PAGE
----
Review: Xfer Records Serum

Wave Good-bye to boring synth sounds
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Wave Good-bye to boring synth sounds

Wavetable synthesis isn’t a new concept: In the ’70s, synthesizers such as Wolfgang Palm’s PPG used digitally stored waveforms as lookup tables. With the capability of sweeping through the tables to produce animated sounds, you could create timbres that went beyond what most analog synthesizers of the time were capable of.

There have been numerous wavetable synthesizers in the software domain, most notably Steinberg’s version of the PPG, Arturia Prophet V, Native Instruments Massive, and MOTU MX4. Xfer Records’ entry into wavetable synthesis is Serum, which manages to combine great depth in programmability while maintaining an intuitive user interface. Serum is available as a download that includes AU, AAX, and VST plug-ins, and I tested it on my 2.93GHz, 8-core Mac Pro using OS X 10.9.5 with 14 GB of RAM.


Serum has four main windows: Osc, FX, Matrix, and Global. Osc tops off with sections for each of Serum’s four oscillators (two main oscillators, plus Sub and Noise). The Sub Oscillator serves up basic analog-style periodic waveforms, which you can transpose up or down by four octaves, so you are not restricted to sub-oscillator functions. You can send the oscillator directly to the output (bypassing filter and effects settings), set pan and level positions, or use it as a modulator for AM, FM, ring modulation, or sync functions.

Fig. 1. The Osc window displays Serum’s two oscillators as well as envelopes, LFOs, and associated parameters. You can drag and drop envelopes and LFOs onto control knobs to modulate their parameters. In addition to sharing the same modulation capabilities as the Sub section, the Noise oscillator has a one-shot mode that is useful for adding attack-transient effects. Used as a transient, you generally wouldn’t want the pitch to change according to the notes played, but you can enable pitch tracking with a click on a button. Additionally, you can set the start time of the noise playback or randomize it.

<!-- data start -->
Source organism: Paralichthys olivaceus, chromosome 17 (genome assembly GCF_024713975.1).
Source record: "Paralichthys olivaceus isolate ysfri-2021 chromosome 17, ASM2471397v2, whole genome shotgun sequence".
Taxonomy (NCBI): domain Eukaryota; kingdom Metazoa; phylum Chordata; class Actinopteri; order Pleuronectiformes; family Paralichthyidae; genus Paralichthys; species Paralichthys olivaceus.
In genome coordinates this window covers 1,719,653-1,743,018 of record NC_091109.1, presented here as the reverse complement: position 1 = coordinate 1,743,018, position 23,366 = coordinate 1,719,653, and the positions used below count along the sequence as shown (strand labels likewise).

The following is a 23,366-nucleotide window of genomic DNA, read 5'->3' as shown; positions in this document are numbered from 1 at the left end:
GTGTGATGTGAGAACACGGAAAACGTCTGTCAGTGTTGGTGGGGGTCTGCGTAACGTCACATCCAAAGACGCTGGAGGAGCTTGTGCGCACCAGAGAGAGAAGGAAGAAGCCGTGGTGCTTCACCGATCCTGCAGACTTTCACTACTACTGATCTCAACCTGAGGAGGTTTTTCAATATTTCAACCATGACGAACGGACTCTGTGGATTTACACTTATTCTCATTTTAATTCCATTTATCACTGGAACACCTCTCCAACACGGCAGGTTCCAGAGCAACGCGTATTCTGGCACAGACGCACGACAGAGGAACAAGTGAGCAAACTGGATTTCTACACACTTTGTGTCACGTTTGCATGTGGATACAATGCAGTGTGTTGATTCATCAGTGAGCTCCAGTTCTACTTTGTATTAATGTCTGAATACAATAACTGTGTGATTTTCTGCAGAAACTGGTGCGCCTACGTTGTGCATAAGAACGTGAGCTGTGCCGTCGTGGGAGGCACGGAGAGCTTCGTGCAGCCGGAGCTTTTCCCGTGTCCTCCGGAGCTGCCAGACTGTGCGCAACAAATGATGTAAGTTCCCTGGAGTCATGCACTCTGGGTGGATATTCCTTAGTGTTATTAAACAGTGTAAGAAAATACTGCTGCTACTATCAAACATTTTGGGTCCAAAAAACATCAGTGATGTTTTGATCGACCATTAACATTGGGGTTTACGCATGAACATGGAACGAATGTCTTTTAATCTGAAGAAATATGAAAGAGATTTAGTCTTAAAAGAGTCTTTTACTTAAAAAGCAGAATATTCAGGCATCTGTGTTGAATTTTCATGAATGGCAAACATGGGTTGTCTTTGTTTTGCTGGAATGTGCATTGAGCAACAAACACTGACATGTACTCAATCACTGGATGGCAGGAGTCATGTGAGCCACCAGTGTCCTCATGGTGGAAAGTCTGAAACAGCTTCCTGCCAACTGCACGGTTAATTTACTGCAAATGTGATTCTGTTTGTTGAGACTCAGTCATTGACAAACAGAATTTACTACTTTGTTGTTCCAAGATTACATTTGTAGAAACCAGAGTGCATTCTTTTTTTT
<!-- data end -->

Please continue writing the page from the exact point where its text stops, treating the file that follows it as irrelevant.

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The Osc window displays the wavetables inhabiting the two main oscillators and harbors what are arguably Serum’s most compelling features (see Figure 1). Although Serum provides a huge menu of wavetables, you can place your own WAV or AIF files into the user Tables folders and load them into oscillators, at which point they will be put into tables and divided into frames: I whiled away hours plundering my sample libraries to take advantage of this feature.

Fig. 2. Among other capabilities, Serum’s Wavetable Editor lets you create wavetables frame-by-frame or by resynthesizing samples. You select a frame to edit from the graphic at the bottom of the editor. The waveform View windows toggle between an animated view of all frames or a single-cycle view. But that is just the tip of the iceberg because Serum includes a remarkably feature-rich Wavetable Editor (see Figure 2), where, among other things, you can select a pencil tool to redraw the waveform, choosing from a palette of shapes including sine, up and down curves, and noise, among others. You can also resynthesize tables as Fast-Fourier Transforms, editing the harmonics for each frame.

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Serum lets you build complex wavetables from scratch. If you’re mathematically inclined, you can type in formulas for the synth’s Formula Parser to create a custom table or start from a preset menu of formulas.

Using the above-mentioned features, you can build a wavetable frame-by-frame. Wavetable sounds can transition abruptly from one frame to the next, or you can use Serum’s generous set of tools for smoothing transitions, including crossfades and morph algorithms, phase inversion, and removal of the fundamental.